My Own Personal Apocalypse

shooting-star_wallpapers_5008_1600x1200This Sunday many Christians will hear a little verse from the Gospel of Luke that will scare the daylights out of them.

You can read it here…if you dare.

Actually, go ahead and dare.  Otherwise the rest won’t make a whole lot of sense.

So, here’s the thing about this little passage from Luke (and the ones like it in Matthew and Mark): it’s not literal, folks.

Now see, I say something like that (or write something like that), and I get people who retort back with a, “Well, how do you know?”

To which I reply, “The same way I know that Fun House is a play and haiku is a peculiar type of poetry: it’s a kind of literature. I know because not all kinds of writing, or speaking, are the same, and this is a particular kind.  I know because the scriptures are full of all kinds of writing, and this is one of the kinds.”

It’s a particular kind called an apocalypse.  That word, “apocalypse,” doesn’t mean “the end of the world,” by the way.  It literally means, “the unveiling” or “the uncovering.”

And apocalypse uncovers a deep truth by masking the language in catastrophic, cosmic symbols.  It does so to get you to pay attention.  And if you take it literally you are doing the exact opposite of what it’s meant to get you to do.

So don’t do that. Don’t take it literally.

Apocalyptic literature says, “The sky is falling!” because humans, in our stubbornness, won’t look up unless we think we’re doomed.  If you doubt the truth of that statement, think of how many times you see people staring at their phone while driving.  Literally, their doom could be 10 feet in front of them, but they’re still too distracted by the shiny box in their hand…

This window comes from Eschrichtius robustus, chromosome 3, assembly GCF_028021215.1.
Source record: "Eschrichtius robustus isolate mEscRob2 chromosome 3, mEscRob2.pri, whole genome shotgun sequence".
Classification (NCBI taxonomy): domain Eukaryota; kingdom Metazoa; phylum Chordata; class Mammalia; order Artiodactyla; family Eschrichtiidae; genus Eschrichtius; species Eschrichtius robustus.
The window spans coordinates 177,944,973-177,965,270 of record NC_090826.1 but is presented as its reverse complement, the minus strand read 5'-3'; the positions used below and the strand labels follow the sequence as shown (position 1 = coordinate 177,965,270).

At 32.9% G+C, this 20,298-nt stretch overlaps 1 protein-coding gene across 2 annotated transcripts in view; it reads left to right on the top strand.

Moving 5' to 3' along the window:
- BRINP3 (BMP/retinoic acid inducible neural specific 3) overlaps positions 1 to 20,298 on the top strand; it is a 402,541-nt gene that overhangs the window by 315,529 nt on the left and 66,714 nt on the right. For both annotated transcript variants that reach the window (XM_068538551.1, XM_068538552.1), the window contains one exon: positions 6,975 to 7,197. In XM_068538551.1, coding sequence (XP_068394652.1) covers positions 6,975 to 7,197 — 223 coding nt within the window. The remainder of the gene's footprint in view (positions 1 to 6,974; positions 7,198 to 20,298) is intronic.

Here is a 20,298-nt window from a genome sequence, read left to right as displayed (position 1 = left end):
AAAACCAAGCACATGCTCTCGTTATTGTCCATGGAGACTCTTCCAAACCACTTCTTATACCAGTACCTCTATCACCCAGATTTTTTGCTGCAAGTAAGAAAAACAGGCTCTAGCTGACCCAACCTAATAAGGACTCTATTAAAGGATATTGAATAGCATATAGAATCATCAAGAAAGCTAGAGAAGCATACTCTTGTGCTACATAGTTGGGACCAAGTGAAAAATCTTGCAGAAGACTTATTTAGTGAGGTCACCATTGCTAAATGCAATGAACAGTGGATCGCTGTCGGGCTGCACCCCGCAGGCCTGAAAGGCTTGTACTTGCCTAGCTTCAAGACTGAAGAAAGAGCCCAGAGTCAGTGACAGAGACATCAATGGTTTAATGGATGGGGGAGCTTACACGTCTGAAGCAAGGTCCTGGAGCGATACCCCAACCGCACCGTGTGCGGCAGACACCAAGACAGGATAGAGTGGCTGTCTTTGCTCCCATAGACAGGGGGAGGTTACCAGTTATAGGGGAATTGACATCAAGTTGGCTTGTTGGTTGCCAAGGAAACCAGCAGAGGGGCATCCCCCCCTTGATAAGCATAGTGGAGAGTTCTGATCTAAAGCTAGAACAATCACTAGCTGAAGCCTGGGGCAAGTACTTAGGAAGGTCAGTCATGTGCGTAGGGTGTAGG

And that’s kind of what apocalyptic literature is trying to get you to see: you’re asleep at the wheel.

The wheel of life.  The wheel of the present moment. The wheel of need.

You’re asleep. We’re asleep.

“Don’t be caught unaware,” the ancient text says in the ancient text.  And yet that’s exactly how the disciples will be found in the Garden of Gethsemane.  And in the upper room on resurrection day.

And yet we are, constantly, blissfully even, unaware of the moments of salvation, of the moments of death and resurrection, that happen all the time.

The scandal of Christmas is that, well, if God can traverse the cosmos in the womb of a woman in ancient Palestine, then God can show up anywhere.

And Advent, every single year, tries to point the church, point you, back to that crazy cosmic notion.

And so we’ll start out doing that by pointing to the stars, the sun, and the moon, to try to snap humanity out of this lull, this daze, that we continually fall into because we are convinced that the world is not enchanted anymore, that God is asleep at the wheel, and that we’re on our own.

But we’re the ones asleep. The world is buzzing with the Divine.

And you are not alone.

Advent reminds me of this every year; my own personal little apocalypse.

What about you?

Wait…you’re still asleep?  Don’t you know the sky is falling?

Falling through space and time in the pregnant moment, birthing salvation for those dead parts of your soul.

Look up, by God!

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